The Voice of the Child: Finding the Courage to Say What Others Won't
By William D. Parham, Ph.D., ABPP
As told in a tale first penned in 1837, two con men, capitalizing on the vulnerability of the emperor of unparalleled vanity and insatiable desire to soak up the admiration of everyone in his kingdom, positioned the emperor to listen to an idea that, if executed, would make him even more adored. The two swindlers proposed to weave a luxurious garment with fabric so fine that all persons in his kingdom who were unfit, unsuitable, useless, and stupid would not be able to see the extravagance of their promised newly tailored vestment. With the emperor’s permission, the two swindlers begin preparing the garment, going through motions akin to the meticulously nuanced rhythm of master tailors. They were so convincingly authentic and professional that the emperor and his servants and handmaidens looked on in absolute amazement. Their artistry as tailors resulted in the two con men producing a fashion creation at which the entire kingdom would marvel.
They presented their finished masterpiece to the emperor and, along with his loyal staff, assisted the emperor with dressing up in his new attire that was beyond compare. You see, the con being played was that the two men were not tailoring a garment at all. Their pantomime was enacted with no needle, no thread, and no luxurious fabric used to tailor a garment. Not wanting to be seen unfit, unsuitable, useless, and stupid, the emperor and his loyal attendants kept their mouths shut.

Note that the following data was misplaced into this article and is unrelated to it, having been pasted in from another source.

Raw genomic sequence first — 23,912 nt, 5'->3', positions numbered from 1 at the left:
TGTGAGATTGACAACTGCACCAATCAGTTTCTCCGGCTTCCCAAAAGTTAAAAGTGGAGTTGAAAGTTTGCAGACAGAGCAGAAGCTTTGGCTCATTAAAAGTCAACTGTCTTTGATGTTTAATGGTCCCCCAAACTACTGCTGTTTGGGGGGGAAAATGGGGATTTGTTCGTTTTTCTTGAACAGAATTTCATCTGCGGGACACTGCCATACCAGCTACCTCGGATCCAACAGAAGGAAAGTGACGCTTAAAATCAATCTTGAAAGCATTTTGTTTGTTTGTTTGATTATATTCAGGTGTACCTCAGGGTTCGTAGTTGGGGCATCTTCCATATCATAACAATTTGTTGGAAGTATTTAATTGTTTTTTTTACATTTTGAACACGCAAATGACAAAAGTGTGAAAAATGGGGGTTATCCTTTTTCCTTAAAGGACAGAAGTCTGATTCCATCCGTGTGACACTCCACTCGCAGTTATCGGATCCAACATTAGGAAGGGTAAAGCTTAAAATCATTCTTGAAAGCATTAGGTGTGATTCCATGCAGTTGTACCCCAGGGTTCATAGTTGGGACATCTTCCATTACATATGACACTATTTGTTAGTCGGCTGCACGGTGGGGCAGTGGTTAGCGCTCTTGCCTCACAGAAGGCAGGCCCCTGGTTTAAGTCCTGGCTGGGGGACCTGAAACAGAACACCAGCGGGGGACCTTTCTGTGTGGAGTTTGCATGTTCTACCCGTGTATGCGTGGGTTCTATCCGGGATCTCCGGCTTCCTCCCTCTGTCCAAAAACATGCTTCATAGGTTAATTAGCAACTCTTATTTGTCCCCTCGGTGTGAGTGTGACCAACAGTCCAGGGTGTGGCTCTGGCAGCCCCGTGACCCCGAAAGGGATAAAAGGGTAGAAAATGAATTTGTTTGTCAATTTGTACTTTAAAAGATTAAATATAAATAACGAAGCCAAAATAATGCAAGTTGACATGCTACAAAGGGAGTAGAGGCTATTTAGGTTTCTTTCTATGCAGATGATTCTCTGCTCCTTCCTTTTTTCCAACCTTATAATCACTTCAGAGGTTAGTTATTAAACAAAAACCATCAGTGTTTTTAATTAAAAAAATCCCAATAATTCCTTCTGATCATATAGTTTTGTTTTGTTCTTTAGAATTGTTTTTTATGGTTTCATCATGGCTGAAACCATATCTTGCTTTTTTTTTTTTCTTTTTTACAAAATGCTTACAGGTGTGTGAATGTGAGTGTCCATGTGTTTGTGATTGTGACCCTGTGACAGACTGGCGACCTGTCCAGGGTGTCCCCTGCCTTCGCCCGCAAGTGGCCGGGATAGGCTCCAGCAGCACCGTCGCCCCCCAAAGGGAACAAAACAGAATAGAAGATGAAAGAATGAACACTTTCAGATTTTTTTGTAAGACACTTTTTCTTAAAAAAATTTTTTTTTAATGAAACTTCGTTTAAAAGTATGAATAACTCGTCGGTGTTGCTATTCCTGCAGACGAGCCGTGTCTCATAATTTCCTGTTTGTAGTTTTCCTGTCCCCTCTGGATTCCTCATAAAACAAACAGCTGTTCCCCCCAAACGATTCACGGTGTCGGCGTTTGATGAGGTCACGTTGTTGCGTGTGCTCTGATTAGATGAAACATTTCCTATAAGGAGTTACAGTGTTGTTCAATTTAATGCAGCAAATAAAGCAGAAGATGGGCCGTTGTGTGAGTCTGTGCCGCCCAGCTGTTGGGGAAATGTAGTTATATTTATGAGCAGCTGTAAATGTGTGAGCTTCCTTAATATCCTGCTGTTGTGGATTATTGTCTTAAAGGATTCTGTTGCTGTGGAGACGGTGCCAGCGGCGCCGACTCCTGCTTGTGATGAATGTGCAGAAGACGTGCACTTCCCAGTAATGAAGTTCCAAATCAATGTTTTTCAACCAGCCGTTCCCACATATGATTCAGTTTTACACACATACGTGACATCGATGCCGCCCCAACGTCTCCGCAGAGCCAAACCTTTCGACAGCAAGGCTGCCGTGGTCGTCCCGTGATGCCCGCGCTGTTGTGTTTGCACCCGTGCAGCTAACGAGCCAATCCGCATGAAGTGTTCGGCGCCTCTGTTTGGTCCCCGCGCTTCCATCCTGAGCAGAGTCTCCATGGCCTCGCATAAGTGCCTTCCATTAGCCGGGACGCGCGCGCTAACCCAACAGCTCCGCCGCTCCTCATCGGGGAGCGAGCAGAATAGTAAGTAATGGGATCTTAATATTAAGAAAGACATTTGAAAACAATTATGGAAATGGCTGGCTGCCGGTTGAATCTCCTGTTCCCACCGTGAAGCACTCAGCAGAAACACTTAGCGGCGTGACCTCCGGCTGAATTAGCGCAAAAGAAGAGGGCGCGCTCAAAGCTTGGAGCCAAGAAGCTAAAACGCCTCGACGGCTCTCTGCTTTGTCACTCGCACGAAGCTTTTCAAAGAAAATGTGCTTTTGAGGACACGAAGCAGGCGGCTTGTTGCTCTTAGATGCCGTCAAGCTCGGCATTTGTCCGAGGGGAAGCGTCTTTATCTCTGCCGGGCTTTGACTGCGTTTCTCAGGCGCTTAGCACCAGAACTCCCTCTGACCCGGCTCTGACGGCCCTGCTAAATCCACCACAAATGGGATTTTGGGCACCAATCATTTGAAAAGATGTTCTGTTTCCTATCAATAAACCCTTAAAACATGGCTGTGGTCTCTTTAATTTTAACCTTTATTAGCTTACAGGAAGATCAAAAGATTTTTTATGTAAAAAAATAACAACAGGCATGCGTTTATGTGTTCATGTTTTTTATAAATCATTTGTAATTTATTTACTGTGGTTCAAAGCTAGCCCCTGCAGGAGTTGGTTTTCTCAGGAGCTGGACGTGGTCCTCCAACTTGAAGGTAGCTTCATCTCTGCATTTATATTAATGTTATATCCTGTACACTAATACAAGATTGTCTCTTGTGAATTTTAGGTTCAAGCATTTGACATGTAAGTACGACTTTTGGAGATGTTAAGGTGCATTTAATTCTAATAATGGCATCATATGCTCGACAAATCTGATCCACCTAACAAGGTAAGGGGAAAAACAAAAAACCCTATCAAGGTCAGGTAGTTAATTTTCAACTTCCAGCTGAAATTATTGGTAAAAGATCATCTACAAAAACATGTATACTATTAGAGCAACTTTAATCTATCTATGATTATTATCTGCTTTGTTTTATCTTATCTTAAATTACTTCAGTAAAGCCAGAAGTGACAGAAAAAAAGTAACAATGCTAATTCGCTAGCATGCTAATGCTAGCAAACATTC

The day arrived for the emperor to parade himself through the town. It was pegged as a grand affair, so everyone in the land turned out to witness what they believed was going to be a remarkable showcase of flair and fashion. All onlookers looked with perplexed awe at the emperor as he strolled through the streets waving at his loyal subjects who he believed were praising him. Not wanting to appear unfit, unsuitable, useless, and stupid, the onlookers kept waving their hands while keeping their mouths shut with a smile.
Just as the ‘buzz’ in the crowd became more noticeable and the emperor’s self-adulation more apparent, a young child, innocent to the goings-on, blurted out his truth saying unapologetically, “the emperor is not wearing any clothes!” The crowd admired the courage of the young child for sharing his revelation. His honesty quietly challenged them to stop pretending that they saw something that was not really there. His sense of agency fueled their commitment to no longer see themselves as unfit, unsuitable, useless, or stupid. They also decided that they would use their voice and call out things as they are and cease colluding with illusions promoted as truth.